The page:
The reason only seems to be that each thing mentioned is the enemy of the next; the grass-eater is the deer (ja is what is produced by the moisture of the stream, char is to graze); the Lord and the master of the deer is the tiger, the enemy of tiger is the gun."

There is quite a store of such riddles. The value of these riddles is to keep up the interest of the people in weapons of war.

Chritro Pakhyan (Tales of the Deeds of Women)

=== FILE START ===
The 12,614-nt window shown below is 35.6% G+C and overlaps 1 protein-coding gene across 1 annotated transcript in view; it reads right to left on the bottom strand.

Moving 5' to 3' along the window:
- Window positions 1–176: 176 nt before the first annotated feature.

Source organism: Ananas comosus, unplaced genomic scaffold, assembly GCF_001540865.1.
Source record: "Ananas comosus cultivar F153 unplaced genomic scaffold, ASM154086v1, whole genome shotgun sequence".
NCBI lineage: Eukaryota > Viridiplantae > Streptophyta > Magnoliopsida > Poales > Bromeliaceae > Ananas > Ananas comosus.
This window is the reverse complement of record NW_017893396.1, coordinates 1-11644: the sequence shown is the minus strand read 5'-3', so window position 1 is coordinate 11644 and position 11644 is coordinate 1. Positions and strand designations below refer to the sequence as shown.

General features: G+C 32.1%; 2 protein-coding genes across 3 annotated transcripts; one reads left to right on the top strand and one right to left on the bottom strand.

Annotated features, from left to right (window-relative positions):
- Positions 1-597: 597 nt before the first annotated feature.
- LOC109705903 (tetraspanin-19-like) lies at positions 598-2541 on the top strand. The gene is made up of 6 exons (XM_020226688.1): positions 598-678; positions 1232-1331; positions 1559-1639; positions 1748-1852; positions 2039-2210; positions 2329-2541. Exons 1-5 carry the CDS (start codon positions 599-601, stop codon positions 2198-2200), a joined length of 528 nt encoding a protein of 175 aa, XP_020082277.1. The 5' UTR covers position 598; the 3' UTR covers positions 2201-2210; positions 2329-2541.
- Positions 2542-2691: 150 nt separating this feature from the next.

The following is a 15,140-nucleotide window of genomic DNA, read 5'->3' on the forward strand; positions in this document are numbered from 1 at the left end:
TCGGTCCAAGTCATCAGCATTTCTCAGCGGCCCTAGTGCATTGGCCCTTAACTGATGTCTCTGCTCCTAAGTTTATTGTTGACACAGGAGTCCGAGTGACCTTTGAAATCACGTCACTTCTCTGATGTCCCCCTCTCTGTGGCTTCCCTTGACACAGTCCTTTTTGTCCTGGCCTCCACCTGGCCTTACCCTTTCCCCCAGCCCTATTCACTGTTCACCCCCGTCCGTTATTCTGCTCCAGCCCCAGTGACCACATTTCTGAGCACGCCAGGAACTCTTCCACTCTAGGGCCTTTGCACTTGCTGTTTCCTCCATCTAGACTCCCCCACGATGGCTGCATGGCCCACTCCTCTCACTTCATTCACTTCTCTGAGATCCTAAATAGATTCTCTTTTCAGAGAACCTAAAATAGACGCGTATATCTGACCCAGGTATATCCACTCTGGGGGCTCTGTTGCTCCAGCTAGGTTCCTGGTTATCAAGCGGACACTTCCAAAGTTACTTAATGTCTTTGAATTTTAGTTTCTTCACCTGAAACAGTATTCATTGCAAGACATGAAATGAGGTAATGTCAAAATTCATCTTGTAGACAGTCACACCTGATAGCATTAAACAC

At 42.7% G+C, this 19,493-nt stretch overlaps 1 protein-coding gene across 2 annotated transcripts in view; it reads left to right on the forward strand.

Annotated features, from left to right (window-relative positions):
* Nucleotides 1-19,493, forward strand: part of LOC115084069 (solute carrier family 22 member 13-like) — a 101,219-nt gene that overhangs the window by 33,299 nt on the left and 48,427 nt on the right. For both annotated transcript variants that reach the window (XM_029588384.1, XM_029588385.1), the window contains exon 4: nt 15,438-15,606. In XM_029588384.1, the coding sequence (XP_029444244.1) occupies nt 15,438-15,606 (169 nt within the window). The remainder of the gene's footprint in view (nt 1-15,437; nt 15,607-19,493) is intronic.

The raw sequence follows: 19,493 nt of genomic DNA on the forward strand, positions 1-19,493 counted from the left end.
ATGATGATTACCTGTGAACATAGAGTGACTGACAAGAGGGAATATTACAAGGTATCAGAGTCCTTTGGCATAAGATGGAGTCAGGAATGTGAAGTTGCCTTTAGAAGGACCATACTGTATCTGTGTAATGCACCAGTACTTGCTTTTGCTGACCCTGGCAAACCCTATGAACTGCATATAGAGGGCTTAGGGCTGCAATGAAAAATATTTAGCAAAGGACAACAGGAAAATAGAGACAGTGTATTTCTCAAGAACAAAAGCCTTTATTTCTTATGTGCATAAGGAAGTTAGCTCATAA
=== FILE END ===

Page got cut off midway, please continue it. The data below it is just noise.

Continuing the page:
Chritro Pakhyan means 'stories of deeds and adventure of women as heard from others'. Pakhyan means 'a short tale' (refer to Apte's Sanskrit dictionary) and Charitra means 'life', biographic account, adventure, habit, behaviour, acts and deeds. So it is wrong to translate Chritro Pakhyan as tales of the wiles of women as Charitra does not mean what it is often, madeout to be. The composition is in fact an anthology of stories of today. The stories resemble the stories of Boccassio's Decameroon so closely that some of the stories of Triya Charitra appear to have been taken from Decameroon which were probably conveyed to the Master by the Italian and Portuguese travellers. The Dutch, the Portuguese and Britishers of East Indian Company were well established and had their offices at Amritsar and Lahore during the times of Guru Gobind Singh and Guru Hargobind. There are two stories in the Dasam Granth from Portuguese accounts and there are about two concerning Englishmen interfering in the Indian states. So these stories serve the same purpose as do the modern short stories.